So in order to launch it, we went after THE MOST ignored team in the company, which was a supply chain team. And we said, "Hey, we've got this new thing. We will cater to you. We will do this for you. We will help this work for you... if you'll be willing to be our first customers."
And they said yes, because they were getting ignored by the rest of the company. And so we got them on board, got them successful. And I ended up meeting probably every single person at Amazon because I pitched this to... I did training for every engineer. I pitched this to project managers... TPMS, whatever we called them back then... which may still be what they call them... Pitched it to VPs and sold everyone on this. And then left Amazon about five years later, it was still going strong. And then realized it was still going as the years passed.
And it completely supplanted Houston. And as far as I know, they never did write a Bit Torrent client for it because the problem was not moving bits. The problem was configuration management.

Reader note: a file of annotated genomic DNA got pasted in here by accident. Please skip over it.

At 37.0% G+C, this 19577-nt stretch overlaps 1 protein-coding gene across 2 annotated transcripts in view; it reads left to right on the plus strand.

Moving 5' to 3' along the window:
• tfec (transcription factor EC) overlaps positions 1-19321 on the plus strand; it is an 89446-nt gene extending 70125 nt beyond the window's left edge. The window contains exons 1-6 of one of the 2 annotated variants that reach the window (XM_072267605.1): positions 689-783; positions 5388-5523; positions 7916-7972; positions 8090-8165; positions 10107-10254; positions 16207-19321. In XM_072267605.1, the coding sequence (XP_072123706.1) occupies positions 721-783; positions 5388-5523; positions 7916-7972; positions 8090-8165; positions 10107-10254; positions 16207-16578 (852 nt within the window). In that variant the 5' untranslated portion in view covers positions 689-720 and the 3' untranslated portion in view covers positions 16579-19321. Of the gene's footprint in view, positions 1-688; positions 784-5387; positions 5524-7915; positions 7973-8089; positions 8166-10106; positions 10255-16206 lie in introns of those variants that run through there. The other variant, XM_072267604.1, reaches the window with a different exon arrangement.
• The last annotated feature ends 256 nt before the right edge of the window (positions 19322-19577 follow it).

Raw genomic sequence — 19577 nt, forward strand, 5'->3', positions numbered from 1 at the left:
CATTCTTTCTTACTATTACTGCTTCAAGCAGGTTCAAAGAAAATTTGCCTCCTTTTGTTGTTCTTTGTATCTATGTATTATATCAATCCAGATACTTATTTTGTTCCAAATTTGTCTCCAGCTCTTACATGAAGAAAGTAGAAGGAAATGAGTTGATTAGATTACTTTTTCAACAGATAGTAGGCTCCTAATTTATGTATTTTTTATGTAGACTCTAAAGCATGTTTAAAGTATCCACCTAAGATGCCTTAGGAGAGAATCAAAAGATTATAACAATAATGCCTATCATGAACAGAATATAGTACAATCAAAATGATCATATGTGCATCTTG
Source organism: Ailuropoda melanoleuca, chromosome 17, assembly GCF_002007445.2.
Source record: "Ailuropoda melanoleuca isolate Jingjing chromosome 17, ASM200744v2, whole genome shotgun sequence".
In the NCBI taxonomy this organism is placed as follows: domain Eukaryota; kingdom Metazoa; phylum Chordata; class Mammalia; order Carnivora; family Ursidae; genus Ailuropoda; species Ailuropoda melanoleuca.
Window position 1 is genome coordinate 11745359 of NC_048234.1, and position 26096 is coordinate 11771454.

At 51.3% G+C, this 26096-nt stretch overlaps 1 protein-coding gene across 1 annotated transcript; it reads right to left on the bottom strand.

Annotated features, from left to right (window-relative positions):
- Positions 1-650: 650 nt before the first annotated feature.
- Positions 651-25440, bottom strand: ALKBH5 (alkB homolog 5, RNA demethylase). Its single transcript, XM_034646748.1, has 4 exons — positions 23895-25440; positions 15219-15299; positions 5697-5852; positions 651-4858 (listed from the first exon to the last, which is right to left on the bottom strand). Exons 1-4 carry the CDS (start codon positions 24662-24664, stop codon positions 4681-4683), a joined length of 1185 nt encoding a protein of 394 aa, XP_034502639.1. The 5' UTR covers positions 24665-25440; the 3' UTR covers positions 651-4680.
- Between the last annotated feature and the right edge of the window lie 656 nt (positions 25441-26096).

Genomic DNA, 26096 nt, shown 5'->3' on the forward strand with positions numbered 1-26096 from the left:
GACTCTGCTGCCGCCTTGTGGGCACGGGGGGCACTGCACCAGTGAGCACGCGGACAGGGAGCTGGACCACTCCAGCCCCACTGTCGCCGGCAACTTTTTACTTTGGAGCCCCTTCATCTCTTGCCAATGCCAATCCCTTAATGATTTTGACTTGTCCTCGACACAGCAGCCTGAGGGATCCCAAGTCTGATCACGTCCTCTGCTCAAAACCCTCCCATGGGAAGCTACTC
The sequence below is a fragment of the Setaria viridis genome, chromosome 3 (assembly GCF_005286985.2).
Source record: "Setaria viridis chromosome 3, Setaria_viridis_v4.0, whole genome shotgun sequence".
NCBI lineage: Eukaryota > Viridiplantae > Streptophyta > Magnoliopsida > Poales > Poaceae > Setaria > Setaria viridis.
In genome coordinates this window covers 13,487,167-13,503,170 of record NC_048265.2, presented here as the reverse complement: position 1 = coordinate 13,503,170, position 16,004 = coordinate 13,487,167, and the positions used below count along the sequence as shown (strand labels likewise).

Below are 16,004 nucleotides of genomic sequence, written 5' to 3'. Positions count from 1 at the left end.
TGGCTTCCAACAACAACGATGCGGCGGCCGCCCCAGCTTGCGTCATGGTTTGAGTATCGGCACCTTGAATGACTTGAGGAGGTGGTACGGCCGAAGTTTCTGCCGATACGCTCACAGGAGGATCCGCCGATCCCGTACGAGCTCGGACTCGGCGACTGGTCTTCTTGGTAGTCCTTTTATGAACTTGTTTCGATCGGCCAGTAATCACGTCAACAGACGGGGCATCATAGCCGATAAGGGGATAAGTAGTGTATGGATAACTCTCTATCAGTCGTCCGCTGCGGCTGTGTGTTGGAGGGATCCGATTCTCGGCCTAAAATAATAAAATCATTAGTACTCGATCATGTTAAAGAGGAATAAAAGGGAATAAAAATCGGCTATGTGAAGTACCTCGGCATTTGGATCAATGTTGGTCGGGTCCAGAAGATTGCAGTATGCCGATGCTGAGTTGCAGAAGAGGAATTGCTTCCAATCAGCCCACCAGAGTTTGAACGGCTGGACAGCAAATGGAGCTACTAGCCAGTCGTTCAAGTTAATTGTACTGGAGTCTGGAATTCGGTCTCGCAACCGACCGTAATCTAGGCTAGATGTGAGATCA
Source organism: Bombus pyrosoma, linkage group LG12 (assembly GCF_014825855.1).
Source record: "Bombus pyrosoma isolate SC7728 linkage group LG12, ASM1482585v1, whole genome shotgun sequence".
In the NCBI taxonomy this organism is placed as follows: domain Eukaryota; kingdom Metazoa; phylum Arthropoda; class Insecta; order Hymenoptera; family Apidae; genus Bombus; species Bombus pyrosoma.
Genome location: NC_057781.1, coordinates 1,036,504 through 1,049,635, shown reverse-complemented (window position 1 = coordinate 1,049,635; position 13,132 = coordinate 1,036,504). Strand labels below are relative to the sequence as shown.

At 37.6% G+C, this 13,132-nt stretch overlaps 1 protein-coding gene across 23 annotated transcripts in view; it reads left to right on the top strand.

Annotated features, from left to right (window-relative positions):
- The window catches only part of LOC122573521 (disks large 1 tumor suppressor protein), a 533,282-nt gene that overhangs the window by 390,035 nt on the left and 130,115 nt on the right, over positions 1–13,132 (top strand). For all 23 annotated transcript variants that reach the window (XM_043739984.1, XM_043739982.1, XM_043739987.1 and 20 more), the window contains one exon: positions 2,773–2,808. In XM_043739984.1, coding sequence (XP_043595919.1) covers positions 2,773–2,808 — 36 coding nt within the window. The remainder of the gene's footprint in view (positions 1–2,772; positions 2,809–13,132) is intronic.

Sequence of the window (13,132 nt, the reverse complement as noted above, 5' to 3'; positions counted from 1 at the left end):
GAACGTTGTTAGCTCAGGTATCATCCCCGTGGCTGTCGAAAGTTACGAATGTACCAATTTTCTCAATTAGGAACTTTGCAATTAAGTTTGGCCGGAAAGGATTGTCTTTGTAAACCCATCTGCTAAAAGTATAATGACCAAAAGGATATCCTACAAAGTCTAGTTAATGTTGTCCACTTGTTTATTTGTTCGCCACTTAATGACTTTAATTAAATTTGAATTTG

Jerry Li: Thanks for sharing all that because I joined Amazon in 2008, out of college. And with no prior industry experience I was taking for granted of all the nice things Apollo offered. And not until I left Amazon four years later, realized " Wait a minute... This is not something that every company has?!
My current company, have to do all of that, all the heavy lifting to SSH into to the server and do deployment manually and writing scripts. I was so old-fashioned. And then I realized, well how advanced that Apollo is and how much it makes life easier for engineers for deployments. This is the first time I hear just the origin story how Apollo, the system came about. That's really fascinating.
I think back then if we zoom out little bit, I think after Amazon started the service oriented architecture, then there creates a need for lot more deployments.
I guess that's the context before you were asked to work on that project.
Melissa Binde: Yeah. And if I had been smarter probably would have tried to sell it that way. Right? Which is that this would make services oriented architecture better. But you know, I'm not good at lying. Honestly, we weren't thinking in those terms.